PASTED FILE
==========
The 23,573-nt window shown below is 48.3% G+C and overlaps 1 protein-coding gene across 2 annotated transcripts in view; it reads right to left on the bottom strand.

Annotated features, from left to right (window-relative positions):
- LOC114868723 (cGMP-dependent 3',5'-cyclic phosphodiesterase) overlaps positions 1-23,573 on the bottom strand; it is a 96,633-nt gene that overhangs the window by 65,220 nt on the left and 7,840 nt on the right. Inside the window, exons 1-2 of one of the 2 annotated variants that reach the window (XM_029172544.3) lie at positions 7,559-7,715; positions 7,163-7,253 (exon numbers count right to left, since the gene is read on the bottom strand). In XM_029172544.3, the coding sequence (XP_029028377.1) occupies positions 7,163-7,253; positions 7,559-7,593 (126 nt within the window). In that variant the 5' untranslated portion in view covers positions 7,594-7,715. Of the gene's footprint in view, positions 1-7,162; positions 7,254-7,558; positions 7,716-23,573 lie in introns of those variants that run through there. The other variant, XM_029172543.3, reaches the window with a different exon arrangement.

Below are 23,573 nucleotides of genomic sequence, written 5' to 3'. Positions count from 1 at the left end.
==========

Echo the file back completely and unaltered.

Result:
The 23,573-nt window shown below is 48.3% G+C and overlaps 1 protein-coding gene across 2 annotated transcripts in view; it reads right to left on the bottom strand.

Annotated features, from left to right (window-relative positions):
- LOC114868723 (cGMP-dependent 3',5'-cyclic phosphodiesterase) overlaps positions 1-23,573 on the bottom strand; it is a 96,633-nt gene that overhangs the window by 65,220 nt on the left and 7,840 nt on the right. Inside the window, exons 1-2 of one of the 2 annotated variants that reach the window (XM_029172544.3) lie at positions 7,559-7,715; positions 7,163-7,253 (exon numbers count right to left, since the gene is read on the bottom strand). In XM_029172544.3, the coding sequence (XP_029028377.1) occupies positions 7,163-7,253; positions 7,559-7,593 (126 nt within the window). In that variant the 5' untranslated portion in view covers positions 7,594-7,715. Of the gene's footprint in view, positions 1-7,162; positions 7,254-7,558; positions 7,716-23,573 lie in introns of those variants that run through there. The other variant, XM_029172543.3, reaches the window with a different exon arrangement.

Below are 23,573 nucleotides of genomic sequence, written 5' to 3'. Positions count from 1 at the left end.